High Altitude Adaptation, Co-evolution, and Rodenticides in Ludwigschafen”
For your primary post, please respond to one of the following three topics with a post of at least 125 words that addresses each point given in the instructions. Also, please reply to at least one fellow student on any topic.
Topic 1: High Altitude Adaptation. In the recorded interview (1)*, Emilia Huerta-Sanchez describes some research her team conducted. Watch the video, then address the following issues:
- (a) What data did they collect, who did they collect it from, and what were they looking for?
- (b) Which gene was implicated as a gene associated with high altitude adaptation, and what does it do?
- (c) Why do they think that the high incidence of this gene in populations who live at high altitudes is due to natural selection?
Topic 2 [reading]: Co-evolution of rattlesnakes and squirrels. Read at least one of the following articles (2)* and/or (3)*, and then address the following issues:
- (a) How do squirrels adapt to rattlesnake venom?
- (b) How do rattlesnakes adapt to squirrel’s defenses against rattlesnake venom?
- (c) What do the results of this research tell us about evolution?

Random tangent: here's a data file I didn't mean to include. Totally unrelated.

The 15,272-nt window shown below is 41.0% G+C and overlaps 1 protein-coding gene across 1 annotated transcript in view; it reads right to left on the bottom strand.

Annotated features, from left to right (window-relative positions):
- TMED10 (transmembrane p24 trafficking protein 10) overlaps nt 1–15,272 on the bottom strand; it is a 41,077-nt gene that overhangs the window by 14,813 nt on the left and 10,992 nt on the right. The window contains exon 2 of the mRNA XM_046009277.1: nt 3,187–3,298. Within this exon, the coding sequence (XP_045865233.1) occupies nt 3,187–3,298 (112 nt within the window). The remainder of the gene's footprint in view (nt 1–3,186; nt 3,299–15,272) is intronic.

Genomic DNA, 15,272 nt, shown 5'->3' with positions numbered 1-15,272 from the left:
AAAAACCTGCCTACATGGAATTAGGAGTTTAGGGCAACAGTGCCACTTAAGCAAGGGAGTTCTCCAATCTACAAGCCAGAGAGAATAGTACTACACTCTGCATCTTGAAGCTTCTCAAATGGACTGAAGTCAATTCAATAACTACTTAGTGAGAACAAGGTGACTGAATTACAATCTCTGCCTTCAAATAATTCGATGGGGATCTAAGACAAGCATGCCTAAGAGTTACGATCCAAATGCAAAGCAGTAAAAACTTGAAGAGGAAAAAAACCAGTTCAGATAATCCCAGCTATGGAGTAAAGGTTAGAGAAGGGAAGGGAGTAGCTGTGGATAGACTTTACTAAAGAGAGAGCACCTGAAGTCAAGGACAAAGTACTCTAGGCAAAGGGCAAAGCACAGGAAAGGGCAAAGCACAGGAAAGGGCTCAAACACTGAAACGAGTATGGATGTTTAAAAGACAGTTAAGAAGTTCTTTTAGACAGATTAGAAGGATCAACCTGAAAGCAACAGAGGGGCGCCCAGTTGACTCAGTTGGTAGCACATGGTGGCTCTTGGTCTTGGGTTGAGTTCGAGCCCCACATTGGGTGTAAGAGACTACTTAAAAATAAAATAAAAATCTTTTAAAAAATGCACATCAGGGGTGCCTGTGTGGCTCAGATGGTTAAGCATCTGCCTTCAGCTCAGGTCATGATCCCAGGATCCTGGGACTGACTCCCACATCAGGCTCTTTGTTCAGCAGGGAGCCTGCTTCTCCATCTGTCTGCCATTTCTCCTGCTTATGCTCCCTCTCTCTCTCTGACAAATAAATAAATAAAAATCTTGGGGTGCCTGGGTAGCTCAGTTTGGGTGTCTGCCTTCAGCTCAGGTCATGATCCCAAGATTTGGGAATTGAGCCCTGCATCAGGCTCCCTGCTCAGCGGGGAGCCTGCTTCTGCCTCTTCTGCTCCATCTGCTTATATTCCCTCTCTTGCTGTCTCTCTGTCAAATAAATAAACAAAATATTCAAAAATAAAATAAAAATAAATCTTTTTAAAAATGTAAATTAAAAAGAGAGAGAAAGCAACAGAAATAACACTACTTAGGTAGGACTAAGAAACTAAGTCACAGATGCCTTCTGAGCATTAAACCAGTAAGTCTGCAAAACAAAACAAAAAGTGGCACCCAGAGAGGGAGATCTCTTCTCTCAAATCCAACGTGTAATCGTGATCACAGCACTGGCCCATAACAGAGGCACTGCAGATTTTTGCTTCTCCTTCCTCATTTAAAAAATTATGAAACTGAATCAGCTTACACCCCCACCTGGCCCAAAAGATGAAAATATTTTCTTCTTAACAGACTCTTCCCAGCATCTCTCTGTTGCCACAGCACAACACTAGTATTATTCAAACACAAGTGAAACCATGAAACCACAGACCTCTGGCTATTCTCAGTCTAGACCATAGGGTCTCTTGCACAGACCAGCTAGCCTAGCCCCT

Topic 3 [reading]; Resistance to Rodenticides in Wild Rat Populations. Refer to the ‘Digging into Data’ box on page 216 of the textbook. Review the situation and the address the following:
- (a) In which town do you think that past application of the rodenticide bromadialonewas most intensive? Explain.
- (b) Suppose that a group of rodenticide-resistant rats hitches a ride on a grain truck from Olfen to Ludwigshafen, where they start to breed with the Ludwigshafen rats. Which of the following concepts (genetic drift, gene flow or founder effect) is most applicable to this situation?
- (c) Make a prediction about the future status ofrodenticide resistance inLudwigshafen after the hitchhiker rats from Olfenarrive. Explain.
*References (in Strayer Writing Standards format).
- NESCent, October 2010. High Altitude Adaptation, https://evolution.berkeley.edu/evolibrary/anims/altitudevideo2_pop.php
- May 18, 2016. How is rattlesnake venom like fine wine? Both have regional varieties, https://news.osu.edu/how-is-rattlesnake-venom-like-fine-wine-both-have-regional-varieties/
- Sarah Kaplan, May 20, 2016. Snake venom evolved to kill specific squirrels with shocking precision. The Washington Post. Retrieved from https://www.washingtonpost.com/news/speaking-of-science/wp/2016/05/20/snake-venom-evolved-to-kill-specific-squirrels-with-shocking-precision/